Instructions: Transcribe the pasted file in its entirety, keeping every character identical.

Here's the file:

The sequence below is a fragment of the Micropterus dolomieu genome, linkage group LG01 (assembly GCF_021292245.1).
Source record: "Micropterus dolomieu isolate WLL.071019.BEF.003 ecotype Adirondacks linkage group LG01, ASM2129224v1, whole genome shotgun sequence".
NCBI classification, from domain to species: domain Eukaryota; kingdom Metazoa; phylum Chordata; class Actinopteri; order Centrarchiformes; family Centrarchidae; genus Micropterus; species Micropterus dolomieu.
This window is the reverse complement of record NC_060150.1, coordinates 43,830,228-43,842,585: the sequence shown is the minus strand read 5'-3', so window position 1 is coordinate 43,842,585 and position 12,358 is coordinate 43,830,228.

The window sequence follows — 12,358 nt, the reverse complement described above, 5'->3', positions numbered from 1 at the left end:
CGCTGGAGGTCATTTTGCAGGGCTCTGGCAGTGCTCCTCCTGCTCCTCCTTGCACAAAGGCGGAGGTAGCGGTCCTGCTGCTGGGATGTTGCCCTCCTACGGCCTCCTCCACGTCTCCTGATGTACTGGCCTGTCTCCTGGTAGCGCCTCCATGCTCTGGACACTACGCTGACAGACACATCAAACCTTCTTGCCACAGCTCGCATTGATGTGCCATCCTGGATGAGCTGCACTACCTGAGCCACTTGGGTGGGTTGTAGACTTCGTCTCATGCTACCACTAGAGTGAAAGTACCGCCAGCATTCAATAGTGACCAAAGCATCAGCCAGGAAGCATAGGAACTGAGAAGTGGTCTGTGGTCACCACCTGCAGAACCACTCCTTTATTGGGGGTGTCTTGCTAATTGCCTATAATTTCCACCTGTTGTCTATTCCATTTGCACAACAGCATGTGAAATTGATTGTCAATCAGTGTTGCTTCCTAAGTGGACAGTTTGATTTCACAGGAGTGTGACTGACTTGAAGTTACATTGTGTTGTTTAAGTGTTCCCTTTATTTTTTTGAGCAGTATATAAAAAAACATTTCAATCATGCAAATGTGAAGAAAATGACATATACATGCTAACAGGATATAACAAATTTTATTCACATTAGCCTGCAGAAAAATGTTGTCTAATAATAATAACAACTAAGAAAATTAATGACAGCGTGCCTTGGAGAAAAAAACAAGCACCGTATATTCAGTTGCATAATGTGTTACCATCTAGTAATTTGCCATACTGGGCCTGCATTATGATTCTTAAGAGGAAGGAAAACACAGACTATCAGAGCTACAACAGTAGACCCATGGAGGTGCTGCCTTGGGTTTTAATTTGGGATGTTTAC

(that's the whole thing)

The sequence below is a fragment of the Micropterus dolomieu genome, linkage group LG01 (assembly GCF_021292245.1).
Source record: "Micropterus dolomieu isolate WLL.071019.BEF.003 ecotype Adirondacks linkage group LG01, ASM2129224v1, whole genome shotgun sequence".
NCBI classification, from domain to species: domain Eukaryota; kingdom Metazoa; phylum Chordata; class Actinopteri; order Centrarchiformes; family Centrarchidae; genus Micropterus; species Micropterus dolomieu.
This window is the reverse complement of record NC_060150.1, coordinates 43,830,228-43,842,585: the sequence shown is the minus strand read 5'-3', so window position 1 is coordinate 43,842,585 and position 12,358 is coordinate 43,830,228.

The window sequence follows — 12,358 nt, the reverse complement described above, 5'->3', positions numbered from 1 at the left end:
CGCTGGAGGTCATTTTGCAGGGCTCTGGCAGTGCTCCTCCTGCTCCTCCTTGCACAAAGGCGGAGGTAGCGGTCCTGCTGCTGGGATGTTGCCCTCCTACGGCCTCCTCCACGTCTCCTGATGTACTGGCCTGTCTCCTGGTAGCGCCTCCATGCTCTGGACACTACGCTGACAGACACATCAAACCTTCTTGCCACAGCTCGCATTGATGTGCCATCCTGGATGAGCTGCACTACCTGAGCCACTTGGGTGGGTTGTAGACTTCGTCTCATGCTACCACTAGAGTGAAAGTACCGCCAGCATTCAATAGTGACCAAAGCATCAGCCAGGAAGCATAGGAACTGAGAAGTGGTCTGTGGTCACCACCTGCAGAACCACTCCTTTATTGGGGGTGTCTTGCTAATTGCCTATAATTTCCACCTGTTGTCTATTCCATTTGCACAACAGCATGTGAAATTGATTGTCAATCAGTGTTGCTTCCTAAGTGGACAGTTTGATTTCACAGGAGTGTGACTGACTTGAAGTTACATTGTGTTGTTTAAGTGTTCCCTTTATTTTTTTGAGCAGTATATAAAAAAACATTTCAATCATGCAAATGTGAAGAAAATGACATATACATGCTAACAGGATATAACAAATTTTATTCACATTAGCCTGCAGAAAAATGTTGTCTAATAATAATAACAACTAAGAAAATTAATGACAGCGTGCCTTGGAGAAAAAAACAAGCACCGTATATTCAGTTGCATAATGTGTTACCATCTAGTAATTTGCCATACTGGGCCTGCATTATGATTCTTAAGAGGAAGGAAAACACAGACTATCAGAGCTACAACAGTAGACCCATGGAGGTGCTGCCTTGGGTTTTAATTTGGGATGTTTAC